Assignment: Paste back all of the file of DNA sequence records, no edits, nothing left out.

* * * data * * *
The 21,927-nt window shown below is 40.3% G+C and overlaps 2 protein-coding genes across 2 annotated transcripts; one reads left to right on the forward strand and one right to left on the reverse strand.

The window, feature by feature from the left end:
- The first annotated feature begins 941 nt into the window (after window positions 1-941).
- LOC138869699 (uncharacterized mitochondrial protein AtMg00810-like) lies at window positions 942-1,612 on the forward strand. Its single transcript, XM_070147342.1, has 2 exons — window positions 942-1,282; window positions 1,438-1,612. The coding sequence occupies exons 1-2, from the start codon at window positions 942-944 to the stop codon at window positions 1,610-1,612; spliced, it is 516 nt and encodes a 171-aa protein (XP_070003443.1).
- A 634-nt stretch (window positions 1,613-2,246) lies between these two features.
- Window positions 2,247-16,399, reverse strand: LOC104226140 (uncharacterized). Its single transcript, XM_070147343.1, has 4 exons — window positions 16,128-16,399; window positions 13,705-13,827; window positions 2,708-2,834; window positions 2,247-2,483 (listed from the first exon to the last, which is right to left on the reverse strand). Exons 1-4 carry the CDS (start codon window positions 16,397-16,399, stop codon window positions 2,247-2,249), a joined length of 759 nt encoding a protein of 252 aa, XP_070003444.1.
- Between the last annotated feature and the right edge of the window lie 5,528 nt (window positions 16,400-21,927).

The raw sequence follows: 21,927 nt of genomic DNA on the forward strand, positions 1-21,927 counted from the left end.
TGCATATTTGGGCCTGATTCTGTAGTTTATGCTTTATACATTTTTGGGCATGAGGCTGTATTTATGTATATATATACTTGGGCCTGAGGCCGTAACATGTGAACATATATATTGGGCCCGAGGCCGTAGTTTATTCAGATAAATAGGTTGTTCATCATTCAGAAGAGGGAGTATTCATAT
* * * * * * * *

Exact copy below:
The 21,927-nt window shown below is 40.3% G+C and overlaps 2 protein-coding genes across 2 annotated transcripts; one reads left to right on the forward strand and one right to left on the reverse strand.

The window, feature by feature from the left end:
- The first annotated feature begins 941 nt into the window (after window positions 1-941).
- LOC138869699 (uncharacterized mitochondrial protein AtMg00810-like) lies at window positions 942-1,612 on the forward strand. Its single transcript, XM_070147342.1, has 2 exons — window positions 942-1,282; window positions 1,438-1,612. The coding sequence occupies exons 1-2, from the start codon at window positions 942-944 to the stop codon at window positions 1,610-1,612; spliced, it is 516 nt and encodes a 171-aa protein (XP_070003443.1).
- A 634-nt stretch (window positions 1,613-2,246) lies between these two features.
- Window positions 2,247-16,399, reverse strand: LOC104226140 (uncharacterized). Its single transcript, XM_070147343.1, has 4 exons — window positions 16,128-16,399; window positions 13,705-13,827; window positions 2,708-2,834; window positions 2,247-2,483 (listed from the first exon to the last, which is right to left on the reverse strand). Exons 1-4 carry the CDS (start codon window positions 16,397-16,399, stop codon window positions 2,247-2,249), a joined length of 759 nt encoding a protein of 252 aa, XP_070003444.1.
- Between the last annotated feature and the right edge of the window lie 5,528 nt (window positions 16,400-21,927).

The raw sequence follows: 21,927 nt of genomic DNA on the forward strand, positions 1-21,927 counted from the left end.
TGCATATTTGGGCCTGATTCTGTAGTTTATGCTTTATACATTTTTGGGCATGAGGCTGTATTTATGTATATATATACTTGGGCCTGAGGCCGTAACATGTGAACATATATATTGGGCCCGAGGCCGTAGTTTATTCAGATAAATAGGTTGTTCATCATTCAGAAGAGGGAGTATTCATAT